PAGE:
The RBI, in its recent circular titled "Strategic Debt
Restructuring Scheme", provided a framework whereby
lender banks have been granted enhanced capabilities to initiate a
change in ownership of a defaulting borrower by converting the loan
dues into equity shares. As per the circular, the option to resort
to SDR must be approved by the shareholders of the borrower company
by way of a special resolution at the time of the initial
restructuring. During the restructuring, if the lenders decide to
undertake the SDR mechanism, a maximum period of 180 days is
available for them to complete the conversion of the debt to equity
either by the lenders themselves or through the CDR mechanism.
Lenders must acquire atleast 51% of the share capital of the
borrower. The circular seems to give lenders the discretion to
determine the fair value, i.e., the price at which the debt is
converted into equity, subject to upper and lower limits. As there
is no clarity on how to arrive at the fair value or on whether the
fair value also requires the approval of the borrower's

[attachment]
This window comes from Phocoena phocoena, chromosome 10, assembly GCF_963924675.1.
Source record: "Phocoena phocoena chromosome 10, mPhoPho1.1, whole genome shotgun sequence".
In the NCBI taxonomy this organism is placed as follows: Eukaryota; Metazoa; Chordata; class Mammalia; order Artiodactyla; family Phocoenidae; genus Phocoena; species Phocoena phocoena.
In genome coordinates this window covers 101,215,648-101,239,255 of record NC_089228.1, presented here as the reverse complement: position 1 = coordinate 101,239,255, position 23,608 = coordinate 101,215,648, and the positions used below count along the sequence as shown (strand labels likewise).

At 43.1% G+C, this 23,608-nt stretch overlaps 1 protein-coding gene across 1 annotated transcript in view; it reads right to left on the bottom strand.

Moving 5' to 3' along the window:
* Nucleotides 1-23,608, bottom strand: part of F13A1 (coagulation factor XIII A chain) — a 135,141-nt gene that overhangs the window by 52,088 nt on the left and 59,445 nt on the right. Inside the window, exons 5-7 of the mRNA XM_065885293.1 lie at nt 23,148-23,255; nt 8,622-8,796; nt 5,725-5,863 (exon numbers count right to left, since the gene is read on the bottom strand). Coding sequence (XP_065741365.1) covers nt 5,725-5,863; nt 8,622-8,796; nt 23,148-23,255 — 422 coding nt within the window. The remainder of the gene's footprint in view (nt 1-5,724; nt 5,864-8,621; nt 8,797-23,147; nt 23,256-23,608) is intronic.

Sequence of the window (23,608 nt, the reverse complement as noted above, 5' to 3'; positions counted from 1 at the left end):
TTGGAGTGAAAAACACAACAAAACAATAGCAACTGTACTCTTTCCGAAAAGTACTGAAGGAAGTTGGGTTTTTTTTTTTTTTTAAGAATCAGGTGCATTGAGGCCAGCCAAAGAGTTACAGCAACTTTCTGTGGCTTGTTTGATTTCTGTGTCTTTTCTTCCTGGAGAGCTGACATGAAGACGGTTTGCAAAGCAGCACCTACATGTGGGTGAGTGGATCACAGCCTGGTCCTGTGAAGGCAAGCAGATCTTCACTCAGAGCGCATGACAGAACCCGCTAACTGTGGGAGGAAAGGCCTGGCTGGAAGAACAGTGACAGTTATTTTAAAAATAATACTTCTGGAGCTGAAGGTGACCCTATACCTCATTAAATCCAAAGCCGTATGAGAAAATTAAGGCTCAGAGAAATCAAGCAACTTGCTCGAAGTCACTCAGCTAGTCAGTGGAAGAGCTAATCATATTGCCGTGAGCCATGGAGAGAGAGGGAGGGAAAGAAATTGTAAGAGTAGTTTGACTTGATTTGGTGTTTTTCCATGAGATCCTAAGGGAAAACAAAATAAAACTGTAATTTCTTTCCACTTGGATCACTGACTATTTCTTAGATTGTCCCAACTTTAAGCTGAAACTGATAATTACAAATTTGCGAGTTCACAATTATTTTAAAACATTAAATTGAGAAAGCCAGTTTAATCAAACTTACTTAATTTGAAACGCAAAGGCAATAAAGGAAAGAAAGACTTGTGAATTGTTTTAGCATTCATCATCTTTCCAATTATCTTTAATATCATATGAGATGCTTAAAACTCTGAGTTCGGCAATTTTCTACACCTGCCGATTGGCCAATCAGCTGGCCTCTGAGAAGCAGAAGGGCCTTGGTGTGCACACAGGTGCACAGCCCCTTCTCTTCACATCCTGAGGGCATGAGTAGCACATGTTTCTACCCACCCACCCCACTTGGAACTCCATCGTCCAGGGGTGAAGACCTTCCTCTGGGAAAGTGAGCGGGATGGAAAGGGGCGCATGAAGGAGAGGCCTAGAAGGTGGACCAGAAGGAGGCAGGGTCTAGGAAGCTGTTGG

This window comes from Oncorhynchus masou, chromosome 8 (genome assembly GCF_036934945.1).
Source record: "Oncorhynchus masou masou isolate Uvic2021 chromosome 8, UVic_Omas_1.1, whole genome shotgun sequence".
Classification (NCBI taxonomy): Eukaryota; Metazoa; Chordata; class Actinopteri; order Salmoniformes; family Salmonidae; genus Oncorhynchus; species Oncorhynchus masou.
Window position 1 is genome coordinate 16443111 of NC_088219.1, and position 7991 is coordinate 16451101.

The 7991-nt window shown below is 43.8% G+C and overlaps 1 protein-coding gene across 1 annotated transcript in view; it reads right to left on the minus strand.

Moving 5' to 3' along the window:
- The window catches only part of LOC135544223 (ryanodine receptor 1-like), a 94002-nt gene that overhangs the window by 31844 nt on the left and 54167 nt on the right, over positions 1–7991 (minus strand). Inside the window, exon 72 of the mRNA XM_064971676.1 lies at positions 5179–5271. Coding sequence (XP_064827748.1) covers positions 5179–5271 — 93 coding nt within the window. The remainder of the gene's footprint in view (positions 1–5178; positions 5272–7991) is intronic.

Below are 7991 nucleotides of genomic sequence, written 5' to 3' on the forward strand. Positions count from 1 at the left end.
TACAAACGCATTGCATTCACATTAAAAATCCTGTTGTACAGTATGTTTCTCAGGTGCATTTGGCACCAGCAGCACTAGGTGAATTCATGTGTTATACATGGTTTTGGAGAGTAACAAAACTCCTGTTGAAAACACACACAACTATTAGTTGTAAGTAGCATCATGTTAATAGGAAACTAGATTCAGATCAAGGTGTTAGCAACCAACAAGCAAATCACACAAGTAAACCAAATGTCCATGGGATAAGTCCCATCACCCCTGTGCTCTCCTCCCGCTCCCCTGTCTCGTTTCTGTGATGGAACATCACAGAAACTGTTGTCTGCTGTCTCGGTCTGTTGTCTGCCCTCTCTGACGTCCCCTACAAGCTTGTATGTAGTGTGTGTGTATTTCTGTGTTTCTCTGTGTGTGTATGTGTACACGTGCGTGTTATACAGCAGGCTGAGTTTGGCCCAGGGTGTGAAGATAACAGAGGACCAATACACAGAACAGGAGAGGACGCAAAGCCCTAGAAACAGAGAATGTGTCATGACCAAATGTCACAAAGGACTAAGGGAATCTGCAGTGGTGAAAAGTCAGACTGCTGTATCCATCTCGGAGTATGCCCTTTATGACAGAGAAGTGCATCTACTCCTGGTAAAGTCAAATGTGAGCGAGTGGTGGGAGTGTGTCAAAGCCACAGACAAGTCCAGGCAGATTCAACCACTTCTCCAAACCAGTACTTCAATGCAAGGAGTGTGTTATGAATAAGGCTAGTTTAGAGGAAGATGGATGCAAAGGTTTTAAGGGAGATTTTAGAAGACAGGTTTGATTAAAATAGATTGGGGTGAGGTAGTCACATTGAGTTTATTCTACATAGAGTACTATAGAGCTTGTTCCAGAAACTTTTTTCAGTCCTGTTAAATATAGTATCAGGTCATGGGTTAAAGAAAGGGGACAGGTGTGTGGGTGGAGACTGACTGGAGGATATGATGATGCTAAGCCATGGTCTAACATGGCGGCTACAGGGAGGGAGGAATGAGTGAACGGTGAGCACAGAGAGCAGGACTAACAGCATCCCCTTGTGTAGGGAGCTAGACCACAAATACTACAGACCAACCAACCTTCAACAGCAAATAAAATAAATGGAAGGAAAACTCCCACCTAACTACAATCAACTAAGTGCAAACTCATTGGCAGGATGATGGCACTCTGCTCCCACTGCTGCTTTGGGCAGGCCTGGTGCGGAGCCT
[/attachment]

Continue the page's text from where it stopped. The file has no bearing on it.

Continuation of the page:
shareholders, the provision seems to be lender centric.
Post conversion, the lenders must strive to divest control of
the defaulting borrower to a 'new promoter' at the
earliest, allowing them to recuperate their loan dues. The debt
will be reclassified as a standard asset and the lenders may
refinance the company if necessary. This benefit is not available
if the lenders fail to divest. Additionally, the conversion under
the SDR scheme shall benefit from an exempt from the requirements
of making an open offer under the SEBI Takeover Regulations.
However, this benefit does not extend to when the lenders divest
their control to new promoters.
The SDR mechanism is a potent weapon in the hands of lenders as
it ensures that the shareholders bear the first loss rather than
the debt holders. While practical hardships might discourage
lenders from resorting to SDR, it will certainly ensure that
promoters take measures to please their lenders.
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guide to the subject matter. Specialist advice should be sought
about your specific circumstances.
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As a demonstration of India's combined political will, the much awaited and debated Insolvency and Bankruptcy Code, 2016 was passed by the Upper House of the Parliament on 11 May 2016 (shortly after being passed by the Lower House on 5 May 2016).
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